It’s time for the IU men’s soccer team to live up to its potential.After opening the Big Ten campaign with an exciting 3-2 overtime win against Wisconsin, the Hoosiers dropped two of three games before getting back on track with a 2-0 victory against Butler on Tuesday night.Soccer can be a fickle game because no matter how dominant a team is, unless that team can finish its scoring opportunities, the opponent will always be one goal away from pulling an upset.For the Hoosiers, it’s been the type of season where good play has not always translated to wins.
This past weekend against unranked Michigan, the IU men’s soccer team was upset 1-0 after the lone Wolverine goal came less than two minutes into the match. But come Tuesday night, it was IU sophomore forward Daniel Kelly providing the early spark for the Hoosiers in their 2-0 win at Butler.Kelly scored his second goal of the season just 11 seconds after the opening whistle was blown, when a pass back to Butler junior goalkeeper Nick Hegeman was misplayed on the wet field. Kelly rushed in on the loose ball to put it in the back of the net and give his team a one-goal advantage.
Searching for a way to explain the IU men’s soccer team’s near misses and defensive mistakes, IU coach Mike Freitag urged his players to be as vigilant as a chicken.
The roller coaster continues, but for the struggling 20th-ranked IU men’s soccer team, the ride has not been thrilling.The Hoosiers lost 1-0 to unranked Michigan on Saturday, their second straight home loss. The defeat was also IU’s second shutout loss of the season. PODCAST: Hoosier SidelinesIU came into the weekend’s game hoping to build on its 3-2 overtime road victory against Evansville. But the Wolverines needed just seconds to clinch the win in the second minute, when senior midfielder Alex Morisset sent the ball in to senior forward Jake Stacy. Amid a sea of defenders, Stacy fired the ball in the right side of the net.
Whirling. Tumbling. Soaring. Dropping. The IU men’s soccer team has been on a wild ride, and only halfway through the regular season, it can’t get off yet.
After losing 2-1 to unranked UC-Santa Barbara, the No. 20 Hoosiers traveled to Evansville on Tuesday to prove they remain of the NCAA’s elite teams. A 3-2 overtime win showed the team, though struggling, hasn’t gone away. IU coach Mike Freitag said IU regrouped well after losing to the Gauchos. “It shouldn’t have been close to that (score).” Freitag said. “We played very well from start to finish. Everyone played with the intensity, the composure, the fight we needed.”PODCAST: Hoosier Sidelines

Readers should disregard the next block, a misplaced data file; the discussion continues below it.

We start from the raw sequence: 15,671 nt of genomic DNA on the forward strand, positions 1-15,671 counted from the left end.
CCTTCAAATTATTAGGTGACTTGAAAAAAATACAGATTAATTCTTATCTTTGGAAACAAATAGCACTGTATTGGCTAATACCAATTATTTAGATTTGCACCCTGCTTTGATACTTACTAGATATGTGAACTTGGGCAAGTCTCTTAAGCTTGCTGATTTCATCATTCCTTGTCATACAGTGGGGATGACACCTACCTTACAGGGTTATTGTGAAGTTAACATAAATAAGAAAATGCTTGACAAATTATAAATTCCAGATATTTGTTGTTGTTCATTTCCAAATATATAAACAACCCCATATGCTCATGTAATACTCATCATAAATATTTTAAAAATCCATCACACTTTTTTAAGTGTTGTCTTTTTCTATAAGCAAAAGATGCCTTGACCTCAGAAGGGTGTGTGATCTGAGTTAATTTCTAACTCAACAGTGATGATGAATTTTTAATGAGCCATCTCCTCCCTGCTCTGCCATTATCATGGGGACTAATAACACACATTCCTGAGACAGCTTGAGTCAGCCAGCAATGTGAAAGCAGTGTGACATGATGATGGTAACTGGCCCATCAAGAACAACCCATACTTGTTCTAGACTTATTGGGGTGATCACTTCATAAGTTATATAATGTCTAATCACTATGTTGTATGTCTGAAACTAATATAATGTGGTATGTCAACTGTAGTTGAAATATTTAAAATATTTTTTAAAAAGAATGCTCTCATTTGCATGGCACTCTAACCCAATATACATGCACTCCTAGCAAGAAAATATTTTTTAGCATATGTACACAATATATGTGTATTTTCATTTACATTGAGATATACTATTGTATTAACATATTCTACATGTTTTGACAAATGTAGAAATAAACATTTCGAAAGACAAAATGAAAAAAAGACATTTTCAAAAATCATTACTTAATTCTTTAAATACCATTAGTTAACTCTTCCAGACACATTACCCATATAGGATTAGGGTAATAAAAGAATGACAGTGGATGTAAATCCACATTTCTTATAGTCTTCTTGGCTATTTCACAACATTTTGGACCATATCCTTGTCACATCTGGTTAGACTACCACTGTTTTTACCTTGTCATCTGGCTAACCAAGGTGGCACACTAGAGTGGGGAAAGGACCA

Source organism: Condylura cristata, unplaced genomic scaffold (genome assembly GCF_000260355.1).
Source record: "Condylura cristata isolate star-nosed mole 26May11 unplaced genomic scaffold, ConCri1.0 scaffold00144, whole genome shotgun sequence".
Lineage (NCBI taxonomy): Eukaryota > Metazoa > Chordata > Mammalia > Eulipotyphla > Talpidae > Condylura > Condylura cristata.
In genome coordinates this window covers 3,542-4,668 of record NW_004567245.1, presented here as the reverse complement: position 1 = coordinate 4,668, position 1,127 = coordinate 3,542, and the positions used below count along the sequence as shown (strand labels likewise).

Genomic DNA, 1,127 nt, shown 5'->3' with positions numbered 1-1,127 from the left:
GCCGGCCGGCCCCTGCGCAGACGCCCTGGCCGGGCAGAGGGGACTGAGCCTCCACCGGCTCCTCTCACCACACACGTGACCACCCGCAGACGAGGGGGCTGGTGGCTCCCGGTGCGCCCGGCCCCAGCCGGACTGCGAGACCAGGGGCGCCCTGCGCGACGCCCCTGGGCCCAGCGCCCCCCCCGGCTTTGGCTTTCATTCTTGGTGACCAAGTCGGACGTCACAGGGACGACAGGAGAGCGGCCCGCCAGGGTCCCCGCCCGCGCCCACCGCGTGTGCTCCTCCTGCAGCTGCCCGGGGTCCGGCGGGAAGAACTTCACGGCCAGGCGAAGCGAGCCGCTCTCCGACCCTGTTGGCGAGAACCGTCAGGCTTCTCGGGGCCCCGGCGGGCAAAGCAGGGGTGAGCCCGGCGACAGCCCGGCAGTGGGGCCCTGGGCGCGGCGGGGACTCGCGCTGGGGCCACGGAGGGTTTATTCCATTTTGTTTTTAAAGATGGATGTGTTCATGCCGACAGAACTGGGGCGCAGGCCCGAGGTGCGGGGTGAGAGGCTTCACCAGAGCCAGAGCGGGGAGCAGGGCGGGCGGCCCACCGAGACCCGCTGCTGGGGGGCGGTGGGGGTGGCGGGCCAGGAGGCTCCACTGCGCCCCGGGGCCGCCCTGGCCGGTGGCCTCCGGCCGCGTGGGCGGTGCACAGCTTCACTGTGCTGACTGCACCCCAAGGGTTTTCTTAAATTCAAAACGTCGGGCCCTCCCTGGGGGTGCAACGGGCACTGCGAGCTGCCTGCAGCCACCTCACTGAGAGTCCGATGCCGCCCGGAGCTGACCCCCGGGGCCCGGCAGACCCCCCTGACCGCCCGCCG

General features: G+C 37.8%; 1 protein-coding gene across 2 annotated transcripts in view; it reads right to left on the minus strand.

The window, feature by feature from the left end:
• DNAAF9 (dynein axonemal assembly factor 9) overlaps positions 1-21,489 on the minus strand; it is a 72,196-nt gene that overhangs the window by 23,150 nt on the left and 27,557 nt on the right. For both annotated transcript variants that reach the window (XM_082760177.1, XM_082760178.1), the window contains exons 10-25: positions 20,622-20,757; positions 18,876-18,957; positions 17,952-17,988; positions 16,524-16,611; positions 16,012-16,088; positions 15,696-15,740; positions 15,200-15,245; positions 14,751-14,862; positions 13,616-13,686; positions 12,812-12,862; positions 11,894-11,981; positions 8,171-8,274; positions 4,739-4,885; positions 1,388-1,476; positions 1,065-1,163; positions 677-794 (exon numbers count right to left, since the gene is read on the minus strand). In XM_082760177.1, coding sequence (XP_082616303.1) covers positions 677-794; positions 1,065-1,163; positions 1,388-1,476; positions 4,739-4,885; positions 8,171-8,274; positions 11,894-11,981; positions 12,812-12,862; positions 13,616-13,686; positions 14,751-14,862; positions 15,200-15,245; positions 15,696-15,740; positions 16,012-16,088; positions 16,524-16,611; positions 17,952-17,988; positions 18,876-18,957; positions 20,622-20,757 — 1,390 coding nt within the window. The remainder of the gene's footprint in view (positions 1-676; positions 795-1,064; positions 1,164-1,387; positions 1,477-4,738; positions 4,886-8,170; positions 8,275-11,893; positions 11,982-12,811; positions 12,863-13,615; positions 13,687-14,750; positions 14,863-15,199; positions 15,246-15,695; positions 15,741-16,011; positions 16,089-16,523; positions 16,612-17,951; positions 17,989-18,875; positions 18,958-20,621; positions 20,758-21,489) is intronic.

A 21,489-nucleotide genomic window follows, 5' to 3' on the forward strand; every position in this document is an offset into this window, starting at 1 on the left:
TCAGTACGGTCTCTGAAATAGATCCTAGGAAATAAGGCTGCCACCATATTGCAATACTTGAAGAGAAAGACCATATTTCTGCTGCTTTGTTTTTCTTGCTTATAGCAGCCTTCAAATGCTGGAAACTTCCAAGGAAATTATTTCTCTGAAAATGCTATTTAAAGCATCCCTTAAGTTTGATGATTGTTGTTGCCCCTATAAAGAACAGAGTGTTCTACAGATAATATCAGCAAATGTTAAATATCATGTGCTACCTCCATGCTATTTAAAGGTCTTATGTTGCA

As the fall season officially begins, a change is in the air for the men’s soccer team. After last Sunday’s 3-2 overtime win against Big Ten foe Wisconsin, the No. 14 Hoosiers (4-1-2) are riding a three-game winning streak. IU has scored eight goals in the past three games after finishing three consecutive scoreless matches.
With two decisive victories this past weekend in Los Angeles, the men’s soccer team for the first time this season will have momentum on its side. And with Big Ten play approaching, it could not have come at a better time.
The growing pains of two scoreless ties and a 4-0 upset by unranked Dartmouth gone, the No. 19 Hoosiers sprung out of adolescence as they defeated No. 24 UCLA 3-0 and San Diego 2-1.
Heading into his weekend matchups against No. 24 UCLA and San Diego, both in Los Angeles, sophomore midfielder Rich Balchan said he feels good about his team’s chances.“We are moving forward and are confident going into this weekend,” Balchan said. “I’m honestly not too worried about (UCLA). If we just play our game, we will be fine.” The No. 19 Hoosiers, 1-1-2, are hoping to rebound from a 4-0 loss this past weekend against Dartmouth in South Bend. The outcome was the largest margin of defeat in the program’s history.
From the Cardinals to Nelly, the Gateway Arch to Budweiser, St. Louis’ influence spreads beyond its borders, and IU men’s soccer is reaping the benefits.
IU head coach Mike Freitag signed another top-10 recruiting class this season as College Soccer News ranked the incoming Hoosier men’s soccer freshman class No. 3 in the nation in the publication’s eighth annual recruiting rankings.
Not long ago, Todd Yeagley stumbled across a tape of the 1994 College Cup Championship game. He was in the IU men's soccer team locker room, looking for footage in the team's archives when he saw a copy of his last game as a college soccer player. He had never watched the game before. "I almost took it out," Todd Yeagley said, "and I said, 'No.'" The tape remains tucked away in storage, but Todd's memories of the game are vivid. He knows a victory would have been a perfect ending to his college career, a chance for him to give his father -- legendary men's soccer coach Jerry Yeagley -- another national championship to hang at the east end of Bill Armstrong Stadium.